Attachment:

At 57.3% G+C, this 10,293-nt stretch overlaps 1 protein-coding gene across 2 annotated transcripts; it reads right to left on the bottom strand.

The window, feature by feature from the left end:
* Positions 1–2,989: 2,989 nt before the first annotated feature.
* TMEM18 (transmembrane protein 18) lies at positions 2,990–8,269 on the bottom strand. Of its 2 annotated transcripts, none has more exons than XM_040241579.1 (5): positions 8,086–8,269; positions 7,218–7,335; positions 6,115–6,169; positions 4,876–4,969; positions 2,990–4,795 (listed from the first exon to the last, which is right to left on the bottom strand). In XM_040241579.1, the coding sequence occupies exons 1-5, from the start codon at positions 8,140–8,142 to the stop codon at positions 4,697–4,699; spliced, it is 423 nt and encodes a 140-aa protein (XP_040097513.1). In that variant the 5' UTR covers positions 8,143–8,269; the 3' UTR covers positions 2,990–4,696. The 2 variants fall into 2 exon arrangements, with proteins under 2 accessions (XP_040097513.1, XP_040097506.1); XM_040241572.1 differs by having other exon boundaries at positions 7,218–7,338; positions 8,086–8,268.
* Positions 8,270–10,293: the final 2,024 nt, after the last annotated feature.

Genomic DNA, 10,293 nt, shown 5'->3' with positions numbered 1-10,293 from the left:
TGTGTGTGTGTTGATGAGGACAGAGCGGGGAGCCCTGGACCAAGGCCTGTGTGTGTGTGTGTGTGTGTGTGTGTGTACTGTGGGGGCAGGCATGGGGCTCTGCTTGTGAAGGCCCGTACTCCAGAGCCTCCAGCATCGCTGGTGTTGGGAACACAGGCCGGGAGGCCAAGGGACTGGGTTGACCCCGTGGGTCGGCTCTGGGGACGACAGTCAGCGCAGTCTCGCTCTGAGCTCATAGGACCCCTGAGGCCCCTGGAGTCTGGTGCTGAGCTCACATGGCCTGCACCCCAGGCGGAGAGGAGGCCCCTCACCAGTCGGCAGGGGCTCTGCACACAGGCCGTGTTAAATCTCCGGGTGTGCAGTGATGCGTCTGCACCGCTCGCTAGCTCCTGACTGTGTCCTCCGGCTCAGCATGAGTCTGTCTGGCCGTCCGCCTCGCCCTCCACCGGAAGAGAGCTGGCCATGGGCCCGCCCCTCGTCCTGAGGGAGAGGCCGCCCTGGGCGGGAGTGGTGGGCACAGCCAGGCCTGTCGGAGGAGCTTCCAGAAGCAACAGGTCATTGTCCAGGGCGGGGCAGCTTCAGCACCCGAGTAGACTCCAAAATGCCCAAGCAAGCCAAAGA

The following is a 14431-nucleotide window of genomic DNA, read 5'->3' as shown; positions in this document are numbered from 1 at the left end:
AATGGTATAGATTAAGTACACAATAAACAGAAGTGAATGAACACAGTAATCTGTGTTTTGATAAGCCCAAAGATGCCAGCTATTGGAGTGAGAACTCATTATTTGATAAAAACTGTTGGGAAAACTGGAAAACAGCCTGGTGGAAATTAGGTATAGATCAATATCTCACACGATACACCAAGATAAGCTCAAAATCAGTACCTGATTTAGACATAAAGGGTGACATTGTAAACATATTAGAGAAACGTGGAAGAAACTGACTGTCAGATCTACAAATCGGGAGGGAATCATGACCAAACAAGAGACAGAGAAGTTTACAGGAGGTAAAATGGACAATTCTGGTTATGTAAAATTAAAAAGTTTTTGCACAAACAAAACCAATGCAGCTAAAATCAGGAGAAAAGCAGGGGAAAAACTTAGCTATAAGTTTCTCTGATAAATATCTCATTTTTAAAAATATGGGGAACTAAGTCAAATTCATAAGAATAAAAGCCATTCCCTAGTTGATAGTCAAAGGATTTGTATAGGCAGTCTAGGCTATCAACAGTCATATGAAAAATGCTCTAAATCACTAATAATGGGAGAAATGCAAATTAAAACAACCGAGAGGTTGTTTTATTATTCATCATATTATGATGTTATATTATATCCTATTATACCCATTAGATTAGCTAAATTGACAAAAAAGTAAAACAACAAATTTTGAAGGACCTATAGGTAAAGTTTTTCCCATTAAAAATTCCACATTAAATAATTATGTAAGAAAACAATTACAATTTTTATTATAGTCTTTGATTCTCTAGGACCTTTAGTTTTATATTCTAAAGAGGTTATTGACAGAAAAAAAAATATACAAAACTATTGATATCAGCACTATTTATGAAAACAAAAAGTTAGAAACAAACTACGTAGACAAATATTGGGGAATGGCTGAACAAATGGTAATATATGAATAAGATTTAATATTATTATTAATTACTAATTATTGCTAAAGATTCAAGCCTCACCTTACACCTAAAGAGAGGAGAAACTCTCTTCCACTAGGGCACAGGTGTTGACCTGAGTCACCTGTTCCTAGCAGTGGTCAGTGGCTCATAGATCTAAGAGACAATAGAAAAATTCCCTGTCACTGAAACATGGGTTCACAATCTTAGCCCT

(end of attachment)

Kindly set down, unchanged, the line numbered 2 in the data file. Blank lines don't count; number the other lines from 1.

The window, feature by feature from the left end: